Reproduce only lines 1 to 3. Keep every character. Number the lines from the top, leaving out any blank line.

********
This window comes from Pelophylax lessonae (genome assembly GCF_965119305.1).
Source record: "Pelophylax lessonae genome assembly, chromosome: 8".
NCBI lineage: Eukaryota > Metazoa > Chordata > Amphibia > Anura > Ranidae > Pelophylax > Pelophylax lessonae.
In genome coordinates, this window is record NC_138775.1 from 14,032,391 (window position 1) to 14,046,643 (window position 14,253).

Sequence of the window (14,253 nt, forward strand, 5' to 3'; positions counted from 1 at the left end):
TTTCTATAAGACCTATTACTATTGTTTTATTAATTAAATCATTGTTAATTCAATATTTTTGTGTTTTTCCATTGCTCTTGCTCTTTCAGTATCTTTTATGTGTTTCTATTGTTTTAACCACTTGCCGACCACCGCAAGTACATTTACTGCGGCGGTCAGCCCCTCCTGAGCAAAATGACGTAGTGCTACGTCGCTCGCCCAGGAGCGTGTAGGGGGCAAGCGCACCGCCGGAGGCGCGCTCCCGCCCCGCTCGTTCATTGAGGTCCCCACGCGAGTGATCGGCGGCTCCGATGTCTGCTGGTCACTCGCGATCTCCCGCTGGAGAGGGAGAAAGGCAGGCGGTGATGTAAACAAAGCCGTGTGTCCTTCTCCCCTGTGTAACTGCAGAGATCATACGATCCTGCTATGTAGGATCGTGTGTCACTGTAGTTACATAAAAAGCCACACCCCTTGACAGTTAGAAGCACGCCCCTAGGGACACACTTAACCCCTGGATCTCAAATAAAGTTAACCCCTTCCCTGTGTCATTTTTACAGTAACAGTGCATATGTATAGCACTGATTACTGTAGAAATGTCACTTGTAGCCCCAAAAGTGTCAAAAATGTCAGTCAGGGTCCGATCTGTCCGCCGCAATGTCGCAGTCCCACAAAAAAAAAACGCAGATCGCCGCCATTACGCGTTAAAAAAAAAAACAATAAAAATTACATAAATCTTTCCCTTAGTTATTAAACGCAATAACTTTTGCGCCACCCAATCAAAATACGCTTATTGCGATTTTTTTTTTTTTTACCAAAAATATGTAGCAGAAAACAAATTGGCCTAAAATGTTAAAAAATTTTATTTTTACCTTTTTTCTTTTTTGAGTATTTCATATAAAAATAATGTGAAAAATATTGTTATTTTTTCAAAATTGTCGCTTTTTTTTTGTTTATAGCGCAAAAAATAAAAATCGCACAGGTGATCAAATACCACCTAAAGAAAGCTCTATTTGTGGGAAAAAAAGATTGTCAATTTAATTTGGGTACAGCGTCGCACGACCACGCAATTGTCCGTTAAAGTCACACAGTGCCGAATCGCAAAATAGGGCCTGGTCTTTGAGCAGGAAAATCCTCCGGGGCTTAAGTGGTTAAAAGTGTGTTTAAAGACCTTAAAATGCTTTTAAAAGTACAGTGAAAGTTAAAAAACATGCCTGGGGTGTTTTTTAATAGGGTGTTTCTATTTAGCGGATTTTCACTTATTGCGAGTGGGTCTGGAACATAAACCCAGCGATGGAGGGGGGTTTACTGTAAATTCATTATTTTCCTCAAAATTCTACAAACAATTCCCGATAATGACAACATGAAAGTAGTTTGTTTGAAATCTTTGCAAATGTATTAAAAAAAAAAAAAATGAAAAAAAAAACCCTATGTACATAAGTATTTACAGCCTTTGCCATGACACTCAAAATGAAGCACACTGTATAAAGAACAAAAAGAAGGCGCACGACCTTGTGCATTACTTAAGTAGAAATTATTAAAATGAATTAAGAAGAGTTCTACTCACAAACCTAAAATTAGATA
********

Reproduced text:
This window comes from Pelophylax lessonae (genome assembly GCF_965119305.1).
Source record: "Pelophylax lessonae genome assembly, chromosome: 8".
NCBI lineage: Eukaryota > Metazoa > Chordata > Amphibia > Anura > Ranidae > Pelophylax > Pelophylax lessonae.